A similar study to ours has been performed by Meagher and colleagues but with important differences in study design and findings (39). In that study, normal participants were supplemented with 200, 400, 800, 1200, or 2000 I.U. of vitamin E (RRR-α-tocopherol)/day for 8 weeks. They found no effect on the suppression of the formation of F2-isoprostanes or urinary excretion of 4-hydroxynonenal, another product of lipid peroxidation. The authors speculated that the failure to find suppression in levels of F2-isoprostanes may likely attributed to the fact that the level of oxidative stress in the individuals in this study was not elevated. However, other studies in which normal healthy individuals were supplemented with soy isoflavones or aged garlic extract, both of which have antioxidant properties, showed significant reductions in levels of F2-isoprostanes (40, 41). Based on our findings in our time-course study, a more likely explanation for their failure to find a suppression of the formation of F2-isoprostanes is because the duration of their study, 8 weeks, was too short to observe the full suppressive effect of vitamin E on levels of F2-isoprostanes. In support of the contention that long term, high dose vitamin E decreases oxidant stress, a recent study reported an 11% reduction (p=0.03) in plasma isoprostanes in obese individuals supplemented with 800 IU natural alpha-tocopherol for six months (42).
There was a significant linear trend between dosage of vitamin E and percent change in plasma concentrations of F2-isoprostanes but the magnitude of the reduction was statistically significant only at doses of 1600 I.U./day and 3200 I.U./day. There was no clinically apparent toxicity in this study, even at the high dose of 3200 I.U. Two studies have suggested, however, that high doses of vitamin E (≥ 400 I.U/day) may increase the risk of all cause mortality (43) and heart failure (44) and a recent meta-analysis of antioxidant supplements for the prevention of several diseases including atherosclerosis reported an increased mortality with vitamin E and other agents (45). However, a comprehensive review of all published safety observations for vitamin E supplementation in clinical trials concluded that vitamin E supplements appear safe for most adults in amounts ≤1600 I.U. of RRR-α-tocopherol (46). Another review of a number of double-blind controlled studies revealed no important adverse effects associated with vitamin E supplementation at intakes ranging up to 3200 I.U./day (47). Nonetheless, based on these conflicting reports, long term treatment with high dose vitamin E cannot be justified at this time. It should also be pointed out that the mean maximum suppression of plasma concentrations of F2-isoprostanes seen in participants who were supplemented with the largest dose of vitamin E, 3200 I.U./day, was 49%, which is not a profound reduction. This suggests that the antioxidant potency of vitamin E in vivo in humans is not great.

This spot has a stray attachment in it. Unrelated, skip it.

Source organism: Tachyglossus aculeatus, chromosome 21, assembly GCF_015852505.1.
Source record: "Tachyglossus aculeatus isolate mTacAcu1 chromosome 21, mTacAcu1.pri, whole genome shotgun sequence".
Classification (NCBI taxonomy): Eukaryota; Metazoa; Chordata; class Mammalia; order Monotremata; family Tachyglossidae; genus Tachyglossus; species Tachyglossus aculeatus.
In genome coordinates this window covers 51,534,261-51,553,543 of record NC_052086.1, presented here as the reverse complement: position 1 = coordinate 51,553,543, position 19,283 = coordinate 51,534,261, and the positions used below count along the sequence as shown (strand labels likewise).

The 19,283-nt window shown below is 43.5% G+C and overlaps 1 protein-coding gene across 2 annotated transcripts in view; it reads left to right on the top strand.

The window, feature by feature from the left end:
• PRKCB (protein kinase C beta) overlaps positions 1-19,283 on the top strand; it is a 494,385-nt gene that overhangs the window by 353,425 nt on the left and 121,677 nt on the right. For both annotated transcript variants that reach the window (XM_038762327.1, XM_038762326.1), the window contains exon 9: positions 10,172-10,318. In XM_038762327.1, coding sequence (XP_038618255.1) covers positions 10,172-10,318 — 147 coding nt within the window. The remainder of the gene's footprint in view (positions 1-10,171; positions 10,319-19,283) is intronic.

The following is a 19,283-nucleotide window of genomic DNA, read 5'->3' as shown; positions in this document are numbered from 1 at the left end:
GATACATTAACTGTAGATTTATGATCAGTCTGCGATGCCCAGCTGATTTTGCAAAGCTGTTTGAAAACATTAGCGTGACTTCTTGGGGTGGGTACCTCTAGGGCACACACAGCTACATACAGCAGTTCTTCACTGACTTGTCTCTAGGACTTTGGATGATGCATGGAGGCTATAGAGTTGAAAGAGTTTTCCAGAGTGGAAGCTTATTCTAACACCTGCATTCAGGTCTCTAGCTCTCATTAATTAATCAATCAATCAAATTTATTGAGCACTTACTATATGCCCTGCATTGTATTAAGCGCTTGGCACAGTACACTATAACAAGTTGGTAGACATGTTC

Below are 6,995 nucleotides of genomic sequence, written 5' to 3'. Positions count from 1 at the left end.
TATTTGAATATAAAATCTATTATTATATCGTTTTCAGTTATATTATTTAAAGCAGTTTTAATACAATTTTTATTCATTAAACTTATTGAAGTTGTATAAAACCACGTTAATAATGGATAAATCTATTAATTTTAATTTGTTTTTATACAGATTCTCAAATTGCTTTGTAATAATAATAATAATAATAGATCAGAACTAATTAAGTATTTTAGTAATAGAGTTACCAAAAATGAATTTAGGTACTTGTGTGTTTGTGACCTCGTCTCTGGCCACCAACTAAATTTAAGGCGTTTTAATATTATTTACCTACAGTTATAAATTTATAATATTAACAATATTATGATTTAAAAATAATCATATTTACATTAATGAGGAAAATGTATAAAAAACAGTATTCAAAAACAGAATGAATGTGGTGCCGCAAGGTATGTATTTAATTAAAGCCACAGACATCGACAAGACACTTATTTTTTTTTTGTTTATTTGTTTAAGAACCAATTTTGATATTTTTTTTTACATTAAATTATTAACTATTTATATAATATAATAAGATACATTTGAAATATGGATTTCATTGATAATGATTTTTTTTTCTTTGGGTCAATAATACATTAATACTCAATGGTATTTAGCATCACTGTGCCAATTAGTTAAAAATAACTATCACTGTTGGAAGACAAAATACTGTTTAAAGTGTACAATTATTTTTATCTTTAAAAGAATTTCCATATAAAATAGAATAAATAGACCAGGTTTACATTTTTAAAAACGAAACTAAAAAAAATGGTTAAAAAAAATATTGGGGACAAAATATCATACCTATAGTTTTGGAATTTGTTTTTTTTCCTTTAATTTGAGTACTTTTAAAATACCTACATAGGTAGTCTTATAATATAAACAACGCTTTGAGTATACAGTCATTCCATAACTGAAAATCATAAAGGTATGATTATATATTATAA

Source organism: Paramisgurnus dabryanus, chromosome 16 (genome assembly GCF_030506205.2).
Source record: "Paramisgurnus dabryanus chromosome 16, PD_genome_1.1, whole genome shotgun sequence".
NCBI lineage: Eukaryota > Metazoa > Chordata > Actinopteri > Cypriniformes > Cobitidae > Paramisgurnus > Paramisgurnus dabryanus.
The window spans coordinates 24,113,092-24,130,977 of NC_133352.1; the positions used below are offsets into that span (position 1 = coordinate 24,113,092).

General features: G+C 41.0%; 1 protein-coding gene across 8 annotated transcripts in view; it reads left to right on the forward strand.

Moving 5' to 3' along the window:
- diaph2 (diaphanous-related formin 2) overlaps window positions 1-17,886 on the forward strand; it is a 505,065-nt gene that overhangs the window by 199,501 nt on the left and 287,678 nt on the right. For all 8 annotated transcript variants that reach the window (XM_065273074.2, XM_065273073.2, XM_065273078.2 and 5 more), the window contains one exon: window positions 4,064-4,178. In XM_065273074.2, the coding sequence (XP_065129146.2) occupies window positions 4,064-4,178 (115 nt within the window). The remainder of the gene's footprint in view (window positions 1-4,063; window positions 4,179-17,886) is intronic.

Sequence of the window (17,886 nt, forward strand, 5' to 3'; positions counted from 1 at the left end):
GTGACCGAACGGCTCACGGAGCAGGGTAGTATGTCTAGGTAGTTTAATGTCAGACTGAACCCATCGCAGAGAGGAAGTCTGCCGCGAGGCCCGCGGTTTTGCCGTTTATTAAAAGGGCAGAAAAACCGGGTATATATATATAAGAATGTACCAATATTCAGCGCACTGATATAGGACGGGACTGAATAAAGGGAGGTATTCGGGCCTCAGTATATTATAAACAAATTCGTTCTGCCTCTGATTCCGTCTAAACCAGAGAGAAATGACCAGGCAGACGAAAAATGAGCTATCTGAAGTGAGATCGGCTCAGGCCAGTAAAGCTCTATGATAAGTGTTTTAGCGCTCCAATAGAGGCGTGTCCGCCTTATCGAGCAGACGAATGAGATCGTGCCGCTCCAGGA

The results of this study should provide a framework for future studies assessing the ability of therapeutic agents to suppress oxidant stress in humans. Specifically, we have now what is generally recognized to be a reliable approach to assess oxidative stress status in humans, i.e. measurement of F2-isoprostanes. Therefore, prior to initiating large clinical trials of agents that alter oxidant stress, investigators should establish that the dose(s) of the compound tested does in fact significantly reduce oxidative stress status in the study participants. Ideally such measurements should also be incorporated in the study design in the participant population studied to monitor efficacy and variability of the pharmacologic intervention to reduce oxidative stress status across a larger cohort of participants. Such data can be invaluable in the interpretation of results obtained when correlated with the magnitude of suppression of oxidative stress in the participants studied.
This work was supported by NIH grants GM42056 (MERIT Award to LJR), HL65709 and HL57986 (to SF), HL58427 (to MFL), DK48831, GM15431 and ES13125 (to JM) and DK26657.